Every professional athlete has a coach, trainers and medical specialists focused on ensuring that he or she is fully prepared and set up to succeed. More than one Paralympian has all of that and more – the more being John Angelico, CP, FAAOP, their prosthetist.
Swimmer Amy Chapman, who suffers from a genetic illness that claimed her legs as an infant, turned to Angelico after moving to the Chicagoland area as a child and never looked back. At the other end of the spectrum is gold medal-winning Paralympian Meg Fisher, a former competitive collegiate tennis player. Fisher lost the lower half of her left leg in a car accident yet wound up becoming a six-time world champion paratriathlete and cyclist.
“When Meg asked me if she was going to be able to do everything she had done before I fit her for these new prostheses, I told her that she could but that she would need to make modifications, and it wouldn’t be the same,” said Angelico. He tells Meg’s story to illustrate the challenges he and his team face daily to help patients achieve their goals of returning to their lives.
As a prosthetics examiner for ABC since 2005, Angelico invests extra time into putting test-takers at ease. It pays off when he sees the relief on their faces and hears from them personally that the effort made a difference. In addition to serving as an examiner, Angelico has been a member of the Prosthetic Exam Committee for the past two years.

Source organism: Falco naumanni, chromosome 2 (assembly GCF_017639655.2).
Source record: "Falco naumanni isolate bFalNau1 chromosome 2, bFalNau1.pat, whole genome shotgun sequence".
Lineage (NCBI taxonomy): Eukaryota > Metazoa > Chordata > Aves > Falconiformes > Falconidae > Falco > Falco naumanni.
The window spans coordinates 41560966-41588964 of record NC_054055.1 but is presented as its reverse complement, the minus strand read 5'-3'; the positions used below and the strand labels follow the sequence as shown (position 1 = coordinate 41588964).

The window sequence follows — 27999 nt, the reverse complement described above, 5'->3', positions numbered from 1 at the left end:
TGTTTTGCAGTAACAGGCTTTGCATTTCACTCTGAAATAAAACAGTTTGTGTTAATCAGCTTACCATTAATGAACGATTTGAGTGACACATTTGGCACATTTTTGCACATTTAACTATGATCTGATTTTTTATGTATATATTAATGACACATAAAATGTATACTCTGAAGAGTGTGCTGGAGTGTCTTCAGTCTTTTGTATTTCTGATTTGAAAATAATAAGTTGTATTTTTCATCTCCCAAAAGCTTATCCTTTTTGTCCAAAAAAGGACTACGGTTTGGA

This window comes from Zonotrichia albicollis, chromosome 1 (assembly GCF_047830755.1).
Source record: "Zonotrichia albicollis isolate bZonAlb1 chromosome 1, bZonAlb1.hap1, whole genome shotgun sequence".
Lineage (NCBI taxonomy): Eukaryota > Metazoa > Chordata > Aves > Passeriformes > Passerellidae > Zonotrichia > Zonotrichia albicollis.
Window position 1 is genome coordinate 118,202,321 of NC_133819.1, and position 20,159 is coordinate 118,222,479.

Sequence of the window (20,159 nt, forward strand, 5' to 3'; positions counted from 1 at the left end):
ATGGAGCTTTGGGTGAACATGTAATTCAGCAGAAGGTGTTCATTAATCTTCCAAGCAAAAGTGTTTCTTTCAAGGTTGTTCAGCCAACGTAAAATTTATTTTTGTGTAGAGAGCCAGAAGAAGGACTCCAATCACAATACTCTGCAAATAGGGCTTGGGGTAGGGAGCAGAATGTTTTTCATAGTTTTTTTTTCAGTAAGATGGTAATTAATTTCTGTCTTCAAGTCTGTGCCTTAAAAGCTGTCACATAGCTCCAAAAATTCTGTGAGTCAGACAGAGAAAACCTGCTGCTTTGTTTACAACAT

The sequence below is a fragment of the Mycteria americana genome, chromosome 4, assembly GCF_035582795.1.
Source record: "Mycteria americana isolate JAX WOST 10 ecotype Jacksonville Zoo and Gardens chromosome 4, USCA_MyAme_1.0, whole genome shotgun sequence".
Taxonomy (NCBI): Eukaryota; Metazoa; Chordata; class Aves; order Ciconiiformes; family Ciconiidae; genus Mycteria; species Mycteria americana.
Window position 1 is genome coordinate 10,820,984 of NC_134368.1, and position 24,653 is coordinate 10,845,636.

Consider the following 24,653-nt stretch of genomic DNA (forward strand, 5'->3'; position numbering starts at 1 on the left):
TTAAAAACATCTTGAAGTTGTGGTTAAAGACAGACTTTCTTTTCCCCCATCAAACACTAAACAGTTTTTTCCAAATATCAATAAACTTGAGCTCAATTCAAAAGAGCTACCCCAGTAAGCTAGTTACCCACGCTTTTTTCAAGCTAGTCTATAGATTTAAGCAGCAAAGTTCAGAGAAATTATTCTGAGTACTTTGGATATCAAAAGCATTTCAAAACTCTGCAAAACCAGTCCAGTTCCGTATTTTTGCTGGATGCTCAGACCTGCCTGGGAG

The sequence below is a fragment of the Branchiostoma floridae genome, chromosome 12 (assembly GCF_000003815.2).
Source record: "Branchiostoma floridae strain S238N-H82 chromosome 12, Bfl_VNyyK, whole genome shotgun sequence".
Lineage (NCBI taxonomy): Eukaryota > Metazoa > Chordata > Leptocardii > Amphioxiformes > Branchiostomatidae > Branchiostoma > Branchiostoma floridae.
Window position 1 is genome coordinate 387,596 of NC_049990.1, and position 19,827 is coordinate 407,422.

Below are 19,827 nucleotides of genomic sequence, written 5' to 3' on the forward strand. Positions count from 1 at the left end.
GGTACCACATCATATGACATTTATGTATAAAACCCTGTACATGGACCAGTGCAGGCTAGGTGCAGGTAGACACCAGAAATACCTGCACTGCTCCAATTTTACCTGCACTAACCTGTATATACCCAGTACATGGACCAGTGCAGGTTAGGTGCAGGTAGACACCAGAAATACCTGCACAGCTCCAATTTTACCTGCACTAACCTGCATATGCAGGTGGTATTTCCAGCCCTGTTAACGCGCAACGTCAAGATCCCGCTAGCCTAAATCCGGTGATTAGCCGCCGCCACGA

It doesn’t stop there for Angelico. His company, Scheck & Siress, is the oldest clinical care partner of the Range of Motion Project (ROMP). This volunteer partnership has taken him to Guatemala, Haiti and Ecuador, where John provides prosthetic care and ROMP supplies prostheses and orthoses to those who do not have access to critical O&P services. “The most important thing for these individuals is providing the best care without all the worries about the paperwork,” said Angelico, who reflects that it is reminiscent of practicing in “the old days”.
His work with children in Central and South America has been recognized not only by ROMP but by Hearts in Motion. At the end of the day, it’s the children that give Angelico some of his greatest joys as a practitioner. Seeing a child’s face when they first get up on their prosthesis? “A wonderful experience,” he exclaims.